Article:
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Cameron Laird wrote:
*DevSource* profiles "The State of the Scripting Universe" in
<URL: http://www.devsource.com/article2/0,1759,1778141,00.asp >.


It would have been nice to put in a blurb for some of the cool stuff
planned for 8.5. That way people could see that things are *happening*
in the Tcl world and Tcl is moving forward language wise.

That doesn't take away from the article though. It was just a thought.

Robert

Jul 18 '05 #10

P: n/a
In article <11**********************@f14g2000cwb.googlegroups .com>,
<si*****@gmail.com> wrote:
Jul 18 '05 #11

P: n/a

Cameron Laird wrote:
In article <11**********************@f14g2000cwb.googlegroups .com>,
<si*****@gmail.com> wrote:
.
.
.
It would have been nice to put in a blurb for some of the cool stuff
planned for 8.5. That way people could see that things are *happening*in the Tcl world and Tcl is moving forward language wise.

That doesn't take away from the article though. It was just a
thought. .
.
.
Robert, though "just a thought", I want to say a few words in response: you're wrong. Or, you're ambiguous: I think you're saying, "To appro- priately infect readers with the enthusiasm for Tcl that you (and I)
think they deserve to have, it is necessary to anticipate the objection that Tcl is 'dormant' and convince them otherwise."

Here's the problem: a magazine needs to be written for its readers,
rather than its authors or any other actors (from a business stand-
point, content ultimately is designed to serve advertisers, but that
rather dreary reality is a distraction we'll ignore for now). Lynn's
job was to profile the languages. To keep her scope manageable, she
did not address the cultures of the different languages. As I under-
stand her thoughts, she doesn't try to help the languages, but rather
help the readers.

It feels as though I'm hitting this tack of a point with a too-heavy
sledgehammer. I sure don't want to offend you, Robert; I *do* want
to take the opportunity to distinguish the different motivations afoot here. While I think you already understand this, I'll make it explicit: Lynn deserves our encouragement for her openness to ideas like use of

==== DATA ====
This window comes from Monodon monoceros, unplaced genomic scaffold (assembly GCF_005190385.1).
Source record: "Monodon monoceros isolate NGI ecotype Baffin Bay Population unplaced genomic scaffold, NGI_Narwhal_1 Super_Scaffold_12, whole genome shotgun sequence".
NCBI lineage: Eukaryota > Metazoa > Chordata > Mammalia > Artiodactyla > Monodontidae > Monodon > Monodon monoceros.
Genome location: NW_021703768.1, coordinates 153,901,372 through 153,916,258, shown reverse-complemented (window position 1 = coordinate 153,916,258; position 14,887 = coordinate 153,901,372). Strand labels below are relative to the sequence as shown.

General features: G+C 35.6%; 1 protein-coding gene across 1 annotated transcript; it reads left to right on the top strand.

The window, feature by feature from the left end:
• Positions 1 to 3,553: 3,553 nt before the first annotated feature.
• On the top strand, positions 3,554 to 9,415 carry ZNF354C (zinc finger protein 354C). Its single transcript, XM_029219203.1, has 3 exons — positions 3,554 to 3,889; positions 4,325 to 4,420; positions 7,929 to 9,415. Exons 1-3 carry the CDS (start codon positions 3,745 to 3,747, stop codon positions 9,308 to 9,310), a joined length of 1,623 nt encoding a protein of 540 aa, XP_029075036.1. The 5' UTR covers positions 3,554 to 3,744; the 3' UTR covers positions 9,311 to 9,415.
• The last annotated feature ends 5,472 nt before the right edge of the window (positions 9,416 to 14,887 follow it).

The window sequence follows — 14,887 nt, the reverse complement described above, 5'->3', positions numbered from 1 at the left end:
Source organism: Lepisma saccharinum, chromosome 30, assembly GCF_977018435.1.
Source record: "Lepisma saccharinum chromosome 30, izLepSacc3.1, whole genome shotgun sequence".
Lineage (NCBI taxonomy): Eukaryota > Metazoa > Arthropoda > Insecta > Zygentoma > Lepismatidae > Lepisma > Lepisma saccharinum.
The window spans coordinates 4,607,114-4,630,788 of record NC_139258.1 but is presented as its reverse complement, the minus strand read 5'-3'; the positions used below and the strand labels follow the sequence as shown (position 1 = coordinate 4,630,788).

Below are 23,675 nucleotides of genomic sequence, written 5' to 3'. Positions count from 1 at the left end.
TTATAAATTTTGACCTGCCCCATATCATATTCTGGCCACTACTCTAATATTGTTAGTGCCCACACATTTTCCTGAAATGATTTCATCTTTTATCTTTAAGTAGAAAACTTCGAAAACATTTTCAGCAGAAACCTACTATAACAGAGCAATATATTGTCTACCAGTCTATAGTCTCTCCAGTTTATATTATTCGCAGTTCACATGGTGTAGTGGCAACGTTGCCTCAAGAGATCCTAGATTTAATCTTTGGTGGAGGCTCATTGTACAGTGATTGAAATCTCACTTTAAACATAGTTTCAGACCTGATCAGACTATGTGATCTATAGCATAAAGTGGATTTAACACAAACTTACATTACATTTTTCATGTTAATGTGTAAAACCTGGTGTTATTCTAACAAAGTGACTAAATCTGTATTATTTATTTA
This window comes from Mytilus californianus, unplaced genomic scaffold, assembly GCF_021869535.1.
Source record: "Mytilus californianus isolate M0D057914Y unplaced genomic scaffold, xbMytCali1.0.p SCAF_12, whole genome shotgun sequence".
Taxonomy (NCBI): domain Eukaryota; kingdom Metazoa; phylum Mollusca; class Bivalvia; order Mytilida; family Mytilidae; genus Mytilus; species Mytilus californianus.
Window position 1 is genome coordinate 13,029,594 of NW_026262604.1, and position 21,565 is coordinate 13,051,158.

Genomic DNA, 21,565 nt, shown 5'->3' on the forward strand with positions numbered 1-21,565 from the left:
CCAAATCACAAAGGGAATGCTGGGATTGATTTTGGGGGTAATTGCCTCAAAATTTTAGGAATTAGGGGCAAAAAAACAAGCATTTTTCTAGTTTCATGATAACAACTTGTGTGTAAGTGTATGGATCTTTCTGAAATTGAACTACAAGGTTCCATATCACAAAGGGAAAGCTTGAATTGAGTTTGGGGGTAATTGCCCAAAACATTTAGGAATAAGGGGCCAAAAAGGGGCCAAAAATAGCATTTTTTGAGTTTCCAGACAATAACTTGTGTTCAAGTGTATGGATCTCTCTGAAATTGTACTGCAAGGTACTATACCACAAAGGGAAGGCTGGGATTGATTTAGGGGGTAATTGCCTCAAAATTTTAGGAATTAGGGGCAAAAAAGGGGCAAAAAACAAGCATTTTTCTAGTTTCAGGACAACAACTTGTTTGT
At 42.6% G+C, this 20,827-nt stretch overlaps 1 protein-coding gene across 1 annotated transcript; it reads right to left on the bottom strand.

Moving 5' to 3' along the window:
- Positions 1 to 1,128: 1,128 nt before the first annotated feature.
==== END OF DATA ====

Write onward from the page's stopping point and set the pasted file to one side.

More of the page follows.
scripting languages, not our censure for failing to go far enough.


The size of you hammer was okay with me. It takes a lot to offend me
and having delt with people from this group I know that most of the
stuff is constructive in nature anyway. : )

I did take the opportunity to submit the overall article to OSNews with
an extra link to the Tcl article.

Robert

Jul 18 '05 #12

P: n/a
In article <11**********************@o13g2000cwo.googlegroups .com>,
<be*******@aol.com> wrote:
Advocates of languages and programming methodologies sometimes compare
the current version of their favorite language to an old version of
their disfavored language, resulting in skewed comparisons. For
example, Conway writes

"Interpreted languages do two things much better than compiled
languages.

Firstly, they provide more sophisticated programming tools and support
for more advanced programming techniques. For example, Perl provides
hashed look-up tables and arbitrary-length arrays as core data types. C
doesn't even have a proper string type. Likewise, Perl's data sorting
facilities are integrated into the language, so the sorting criteria
are directly programmable.

Having all the basic tools of programming (i.e. high-level data types
and common algorithms) built into the language, rather than having to
build them yourself, means that you need to write less code to solve a
given problem."

I think most of the advanced programming techniques he mentions are
part of the C++ Standard Library.


In principle, yes--and that's certainly how C++ fans typically
feel. Frankly, Perl (and Python ...) implementations remain
more polished and mature than what the STL and allies offer.
I agree in general that people often say, "I like Y in year N
better than I liked X in year N-6, therefore Y is better than
N." Damian's not particularly prone to that error, though,
and I think, in the case at hand, C++ really *does* continue
to lag.
Jul 18 '05 #13